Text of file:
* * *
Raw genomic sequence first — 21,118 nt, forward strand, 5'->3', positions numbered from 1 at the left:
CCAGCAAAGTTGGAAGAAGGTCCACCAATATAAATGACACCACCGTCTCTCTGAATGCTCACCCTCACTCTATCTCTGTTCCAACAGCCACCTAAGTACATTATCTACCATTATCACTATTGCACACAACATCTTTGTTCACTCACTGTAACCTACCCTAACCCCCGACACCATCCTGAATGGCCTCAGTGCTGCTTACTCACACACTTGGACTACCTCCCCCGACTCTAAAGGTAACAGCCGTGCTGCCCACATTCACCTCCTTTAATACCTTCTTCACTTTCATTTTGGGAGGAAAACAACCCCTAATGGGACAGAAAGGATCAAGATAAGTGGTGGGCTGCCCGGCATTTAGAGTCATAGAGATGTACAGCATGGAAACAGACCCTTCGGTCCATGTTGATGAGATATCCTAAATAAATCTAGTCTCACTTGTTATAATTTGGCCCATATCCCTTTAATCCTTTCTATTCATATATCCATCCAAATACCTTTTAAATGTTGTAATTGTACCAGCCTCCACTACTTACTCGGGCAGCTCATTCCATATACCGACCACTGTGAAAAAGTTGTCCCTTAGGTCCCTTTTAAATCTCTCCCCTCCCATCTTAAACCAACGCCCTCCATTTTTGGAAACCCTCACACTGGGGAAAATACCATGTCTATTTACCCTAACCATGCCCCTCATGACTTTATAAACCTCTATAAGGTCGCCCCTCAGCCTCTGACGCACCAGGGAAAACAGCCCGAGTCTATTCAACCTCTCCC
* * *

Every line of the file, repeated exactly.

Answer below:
Raw genomic sequence first — 21,118 nt, forward strand, 5'->3', positions numbered from 1 at the left:
CCAGCAAAGTTGGAAGAAGGTCCACCAATATAAATGACACCACCGTCTCTCTGAATGCTCACCCTCACTCTATCTCTGTTCCAACAGCCACCTAAGTACATTATCTACCATTATCACTATTGCACACAACATCTTTGTTCACTCACTGTAACCTACCCTAACCCCCGACACCATCCTGAATGGCCTCAGTGCTGCTTACTCACACACTTGGACTACCTCCCCCGACTCTAAAGGTAACAGCCGTGCTGCCCACATTCACCTCCTTTAATACCTTCTTCACTTTCATTTTGGGAGGAAAACAACCCCTAATGGGACAGAAAGGATCAAGATAAGTGGTGGGCTGCCCGGCATTTAGAGTCATAGAGATGTACAGCATGGAAACAGACCCTTCGGTCCATGTTGATGAGATATCCTAAATAAATCTAGTCTCACTTGTTATAATTTGGCCCATATCCCTTTAATCCTTTCTATTCATATATCCATCCAAATACCTTTTAAATGTTGTAATTGTACCAGCCTCCACTACTTACTCGGGCAGCTCATTCCATATACCGACCACTGTGAAAAAGTTGTCCCTTAGGTCCCTTTTAAATCTCTCCCCTCCCATCTTAAACCAACGCCCTCCATTTTTGGAAACCCTCACACTGGGGAAAATACCATGTCTATTTACCCTAACCATGCCCCTCATGACTTTATAAACCTCTATAAGGTCGCCCCTCAGCCTCTGACGCACCAGGGAAAACAGCCCGAGTCTATTCAACCTCTCCC